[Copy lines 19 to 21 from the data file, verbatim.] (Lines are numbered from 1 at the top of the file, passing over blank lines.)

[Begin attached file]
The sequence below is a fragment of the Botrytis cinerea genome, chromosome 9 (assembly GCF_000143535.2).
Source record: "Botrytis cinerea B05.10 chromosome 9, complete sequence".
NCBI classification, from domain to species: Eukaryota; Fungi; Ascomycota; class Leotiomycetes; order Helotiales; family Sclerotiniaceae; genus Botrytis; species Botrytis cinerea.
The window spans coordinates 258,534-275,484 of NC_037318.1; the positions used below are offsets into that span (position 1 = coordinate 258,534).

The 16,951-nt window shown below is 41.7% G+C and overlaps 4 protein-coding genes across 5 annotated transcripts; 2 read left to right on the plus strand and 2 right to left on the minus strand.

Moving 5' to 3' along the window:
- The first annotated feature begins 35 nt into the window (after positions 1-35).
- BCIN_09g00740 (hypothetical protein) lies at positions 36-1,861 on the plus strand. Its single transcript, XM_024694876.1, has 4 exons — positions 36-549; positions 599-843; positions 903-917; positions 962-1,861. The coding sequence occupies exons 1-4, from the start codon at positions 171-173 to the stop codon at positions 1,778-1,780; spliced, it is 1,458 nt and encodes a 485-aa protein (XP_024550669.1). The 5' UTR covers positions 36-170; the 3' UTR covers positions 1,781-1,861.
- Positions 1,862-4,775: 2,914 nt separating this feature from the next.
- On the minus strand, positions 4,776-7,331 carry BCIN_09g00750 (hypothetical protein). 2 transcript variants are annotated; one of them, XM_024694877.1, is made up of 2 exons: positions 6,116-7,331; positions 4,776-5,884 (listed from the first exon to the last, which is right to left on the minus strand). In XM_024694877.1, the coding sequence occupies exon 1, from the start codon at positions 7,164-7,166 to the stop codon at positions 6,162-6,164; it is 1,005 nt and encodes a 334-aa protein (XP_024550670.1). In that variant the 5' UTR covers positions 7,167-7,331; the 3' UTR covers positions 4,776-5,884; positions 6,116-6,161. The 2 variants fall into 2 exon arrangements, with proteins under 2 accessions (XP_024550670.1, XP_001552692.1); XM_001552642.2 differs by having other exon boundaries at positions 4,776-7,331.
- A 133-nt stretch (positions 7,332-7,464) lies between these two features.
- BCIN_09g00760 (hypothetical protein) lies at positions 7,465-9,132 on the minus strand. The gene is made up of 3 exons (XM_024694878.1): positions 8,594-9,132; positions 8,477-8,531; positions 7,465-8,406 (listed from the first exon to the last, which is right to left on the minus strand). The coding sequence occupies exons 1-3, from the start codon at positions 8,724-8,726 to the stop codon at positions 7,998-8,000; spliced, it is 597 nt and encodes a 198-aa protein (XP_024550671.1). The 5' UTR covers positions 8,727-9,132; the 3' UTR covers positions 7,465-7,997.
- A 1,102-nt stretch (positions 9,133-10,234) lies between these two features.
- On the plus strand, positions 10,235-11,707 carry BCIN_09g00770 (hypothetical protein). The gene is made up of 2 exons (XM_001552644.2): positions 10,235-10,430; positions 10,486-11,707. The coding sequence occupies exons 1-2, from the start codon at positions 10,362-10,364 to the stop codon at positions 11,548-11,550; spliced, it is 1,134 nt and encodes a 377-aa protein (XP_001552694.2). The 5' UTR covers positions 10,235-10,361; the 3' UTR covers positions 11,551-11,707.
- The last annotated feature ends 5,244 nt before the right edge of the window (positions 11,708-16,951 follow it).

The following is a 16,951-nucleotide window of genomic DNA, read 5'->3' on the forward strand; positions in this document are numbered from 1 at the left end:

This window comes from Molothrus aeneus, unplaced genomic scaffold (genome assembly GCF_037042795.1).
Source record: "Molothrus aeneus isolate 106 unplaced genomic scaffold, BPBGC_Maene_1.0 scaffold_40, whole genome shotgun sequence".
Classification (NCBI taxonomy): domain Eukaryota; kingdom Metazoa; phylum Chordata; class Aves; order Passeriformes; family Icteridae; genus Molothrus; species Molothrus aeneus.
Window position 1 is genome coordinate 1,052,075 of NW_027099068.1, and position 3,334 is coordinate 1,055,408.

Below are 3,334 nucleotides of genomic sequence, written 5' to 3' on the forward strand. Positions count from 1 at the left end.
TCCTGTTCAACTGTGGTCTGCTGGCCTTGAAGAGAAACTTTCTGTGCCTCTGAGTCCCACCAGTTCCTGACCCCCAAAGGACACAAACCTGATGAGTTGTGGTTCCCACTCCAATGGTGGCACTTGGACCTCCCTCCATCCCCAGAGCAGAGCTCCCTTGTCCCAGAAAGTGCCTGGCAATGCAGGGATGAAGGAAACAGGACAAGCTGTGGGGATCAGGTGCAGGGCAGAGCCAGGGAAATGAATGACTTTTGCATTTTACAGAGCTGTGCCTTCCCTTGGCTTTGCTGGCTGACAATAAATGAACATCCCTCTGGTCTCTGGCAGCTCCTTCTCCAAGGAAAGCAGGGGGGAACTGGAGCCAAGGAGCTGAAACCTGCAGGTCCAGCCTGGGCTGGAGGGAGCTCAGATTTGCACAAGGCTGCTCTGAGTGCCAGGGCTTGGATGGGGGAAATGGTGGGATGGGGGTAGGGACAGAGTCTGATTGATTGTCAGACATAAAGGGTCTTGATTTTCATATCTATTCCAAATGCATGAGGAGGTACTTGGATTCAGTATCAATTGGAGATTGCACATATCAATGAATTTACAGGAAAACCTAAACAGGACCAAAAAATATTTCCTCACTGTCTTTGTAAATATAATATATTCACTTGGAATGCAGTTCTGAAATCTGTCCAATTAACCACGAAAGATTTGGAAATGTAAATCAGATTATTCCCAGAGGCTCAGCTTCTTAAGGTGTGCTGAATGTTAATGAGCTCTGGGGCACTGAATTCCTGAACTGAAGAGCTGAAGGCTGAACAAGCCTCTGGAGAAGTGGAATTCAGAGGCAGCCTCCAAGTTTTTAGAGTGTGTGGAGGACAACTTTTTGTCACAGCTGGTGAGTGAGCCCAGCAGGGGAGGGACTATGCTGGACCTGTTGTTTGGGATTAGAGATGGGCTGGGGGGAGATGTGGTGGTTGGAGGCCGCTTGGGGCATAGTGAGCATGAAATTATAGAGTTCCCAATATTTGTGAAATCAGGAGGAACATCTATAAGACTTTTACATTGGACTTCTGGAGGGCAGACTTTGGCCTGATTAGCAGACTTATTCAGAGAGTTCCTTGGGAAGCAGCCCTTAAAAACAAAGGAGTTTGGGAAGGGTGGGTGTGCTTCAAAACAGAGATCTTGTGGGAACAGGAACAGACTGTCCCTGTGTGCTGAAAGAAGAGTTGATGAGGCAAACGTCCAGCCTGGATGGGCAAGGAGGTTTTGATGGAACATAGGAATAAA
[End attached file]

Classification (NCBI taxonomy): domain Eukaryota; kingdom Metazoa; phylum Chordata; class Aves; order Passeriformes; family Icteridae; genus Molothrus; species Molothrus aeneus.
Window position 1 is genome coordinate 1,052,075 of NW_027099068.1, and position 3,334 is coordinate 1,055,408.

Below are 3,334 nucleotides of genomic sequence, written 5' to 3' on the forward strand. Positions count from 1 at the left end.